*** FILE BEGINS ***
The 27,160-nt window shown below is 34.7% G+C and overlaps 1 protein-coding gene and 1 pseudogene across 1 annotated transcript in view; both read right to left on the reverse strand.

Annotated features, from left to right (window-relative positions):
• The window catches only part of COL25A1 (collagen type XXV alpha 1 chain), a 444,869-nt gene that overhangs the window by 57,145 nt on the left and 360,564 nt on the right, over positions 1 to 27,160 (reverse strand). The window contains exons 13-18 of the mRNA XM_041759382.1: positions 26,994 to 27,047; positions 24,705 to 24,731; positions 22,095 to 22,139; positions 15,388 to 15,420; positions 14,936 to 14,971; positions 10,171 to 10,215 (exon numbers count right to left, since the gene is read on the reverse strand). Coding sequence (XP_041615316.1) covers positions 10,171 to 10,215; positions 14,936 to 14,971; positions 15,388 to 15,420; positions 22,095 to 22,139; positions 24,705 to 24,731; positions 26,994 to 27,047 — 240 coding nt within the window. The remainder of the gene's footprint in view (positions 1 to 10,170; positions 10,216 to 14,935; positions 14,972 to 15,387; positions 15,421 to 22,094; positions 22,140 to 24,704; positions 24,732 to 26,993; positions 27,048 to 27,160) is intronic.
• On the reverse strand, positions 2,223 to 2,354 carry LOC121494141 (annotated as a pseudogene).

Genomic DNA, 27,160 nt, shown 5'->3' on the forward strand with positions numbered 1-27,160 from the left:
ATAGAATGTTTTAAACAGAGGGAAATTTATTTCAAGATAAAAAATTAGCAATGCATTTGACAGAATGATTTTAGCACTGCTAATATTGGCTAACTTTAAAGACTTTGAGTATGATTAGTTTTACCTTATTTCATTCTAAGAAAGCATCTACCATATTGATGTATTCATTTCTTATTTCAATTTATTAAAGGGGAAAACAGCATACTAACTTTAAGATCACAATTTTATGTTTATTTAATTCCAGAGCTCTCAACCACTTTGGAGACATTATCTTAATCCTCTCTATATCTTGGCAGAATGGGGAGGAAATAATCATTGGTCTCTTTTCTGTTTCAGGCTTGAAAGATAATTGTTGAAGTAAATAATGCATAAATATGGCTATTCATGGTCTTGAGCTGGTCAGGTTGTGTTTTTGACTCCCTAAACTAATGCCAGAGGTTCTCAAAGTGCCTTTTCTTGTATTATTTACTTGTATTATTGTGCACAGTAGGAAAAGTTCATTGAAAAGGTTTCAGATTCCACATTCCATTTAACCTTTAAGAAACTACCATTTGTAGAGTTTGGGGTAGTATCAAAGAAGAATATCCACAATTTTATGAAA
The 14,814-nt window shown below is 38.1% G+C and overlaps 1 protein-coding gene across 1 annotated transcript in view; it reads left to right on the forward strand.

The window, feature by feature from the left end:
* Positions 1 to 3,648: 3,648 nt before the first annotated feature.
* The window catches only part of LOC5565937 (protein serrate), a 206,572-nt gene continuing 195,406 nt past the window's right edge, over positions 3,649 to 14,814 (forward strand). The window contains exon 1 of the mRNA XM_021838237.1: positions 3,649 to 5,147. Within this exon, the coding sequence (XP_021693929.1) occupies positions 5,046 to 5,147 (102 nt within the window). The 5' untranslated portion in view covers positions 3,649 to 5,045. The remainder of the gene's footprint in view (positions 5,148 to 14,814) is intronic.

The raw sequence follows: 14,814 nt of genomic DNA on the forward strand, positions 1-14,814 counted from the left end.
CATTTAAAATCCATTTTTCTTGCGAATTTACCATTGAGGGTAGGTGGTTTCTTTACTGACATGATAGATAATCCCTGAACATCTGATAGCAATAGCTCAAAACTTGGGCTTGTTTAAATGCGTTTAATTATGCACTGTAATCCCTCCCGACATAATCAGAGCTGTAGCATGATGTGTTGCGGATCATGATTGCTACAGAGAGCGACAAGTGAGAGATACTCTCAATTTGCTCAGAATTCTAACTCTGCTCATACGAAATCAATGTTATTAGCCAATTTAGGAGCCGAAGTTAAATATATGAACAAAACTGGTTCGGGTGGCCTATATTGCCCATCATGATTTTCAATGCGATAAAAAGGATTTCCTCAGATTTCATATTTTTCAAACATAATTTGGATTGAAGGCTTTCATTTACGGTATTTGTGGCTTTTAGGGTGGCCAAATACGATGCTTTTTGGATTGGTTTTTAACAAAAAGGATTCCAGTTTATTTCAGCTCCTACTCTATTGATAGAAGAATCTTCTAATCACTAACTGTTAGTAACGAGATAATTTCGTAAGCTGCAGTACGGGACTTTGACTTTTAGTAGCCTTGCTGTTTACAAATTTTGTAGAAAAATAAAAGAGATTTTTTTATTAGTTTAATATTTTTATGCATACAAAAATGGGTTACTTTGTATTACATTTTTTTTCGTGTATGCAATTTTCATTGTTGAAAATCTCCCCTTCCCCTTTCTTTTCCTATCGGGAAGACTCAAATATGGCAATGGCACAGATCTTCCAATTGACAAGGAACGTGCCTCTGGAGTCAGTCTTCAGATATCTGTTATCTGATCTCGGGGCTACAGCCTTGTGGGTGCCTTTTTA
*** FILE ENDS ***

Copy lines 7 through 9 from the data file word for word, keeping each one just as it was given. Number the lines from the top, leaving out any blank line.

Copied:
The 14,814-nt window shown below is 38.1% G+C and overlaps 1 protein-coding gene across 1 annotated transcript in view; it reads left to right on the forward strand.

The window, feature by feature from the left end:
* Positions 1 to 3,648: 3,648 nt before the first annotated feature.